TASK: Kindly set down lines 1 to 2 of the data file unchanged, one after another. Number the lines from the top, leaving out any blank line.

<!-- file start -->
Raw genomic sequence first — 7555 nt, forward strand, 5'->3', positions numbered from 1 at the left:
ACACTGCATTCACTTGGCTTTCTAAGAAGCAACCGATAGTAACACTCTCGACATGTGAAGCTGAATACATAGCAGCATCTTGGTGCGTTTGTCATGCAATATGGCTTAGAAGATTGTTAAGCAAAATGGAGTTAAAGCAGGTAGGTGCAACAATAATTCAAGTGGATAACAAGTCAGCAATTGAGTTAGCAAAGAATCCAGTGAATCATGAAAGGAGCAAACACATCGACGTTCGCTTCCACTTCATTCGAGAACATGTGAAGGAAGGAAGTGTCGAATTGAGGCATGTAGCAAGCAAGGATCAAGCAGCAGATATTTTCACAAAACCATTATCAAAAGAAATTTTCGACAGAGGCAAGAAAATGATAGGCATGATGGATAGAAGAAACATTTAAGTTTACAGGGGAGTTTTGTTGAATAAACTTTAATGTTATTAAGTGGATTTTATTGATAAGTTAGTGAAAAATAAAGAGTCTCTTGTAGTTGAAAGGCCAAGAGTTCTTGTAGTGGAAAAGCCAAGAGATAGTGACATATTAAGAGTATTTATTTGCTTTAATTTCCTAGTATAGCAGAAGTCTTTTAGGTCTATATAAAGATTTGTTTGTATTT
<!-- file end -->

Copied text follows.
Raw genomic sequence first — 7555 nt, forward strand, 5'->3', positions numbered from 1 at the left:
ACACTGCATTCACTTGGCTTTCTAAGAAGCAACCGATAGTAACACTCTCGACATGTGAAGCTGAATACATAGCAGCATCTTGGTGCGTTTGTCATGCAATATGGCTTAGAAGATTGTTAAGCAAAATGGAGTTAAAGCAGGTAGGTGCAACAATAATTCAAGTGGATAACAAGTCAGCAATTGAGTTAGCAAAGAATCCAGTGAATCATGAAAGGAGCAAACACATCGACGTTCGCTTCCACTTCATTCGAGAACATGTGAAGGAAGGAAGTGTCGAATTGAGGCATGTAGCAAGCAAGGATCAAGCAGCAGATATTTTCACAAAACCATTATCAAAAGAAATTTTCGACAGAGGCAAGAAAATGATAGGCATGATGGATAGAAGAAACATTTAAGTTTACAGGGGAGTTTTGTTGAATAAACTTTAATGTTATTAAGTGGATTTTATTGATAAGTTAGTGAAAAATAAAGAGTCTCTTGTAGTTGAAAGGCCAAGAGTTCTTGTAGTGGAAAAGCCAAGAGATAGTGACATATTAAGAGTATTTATTTGCTTTAATTTCCTAGTATAGCAGAAGTCTTTTAGGTCTATATAAAGATTTGTTTGTATTT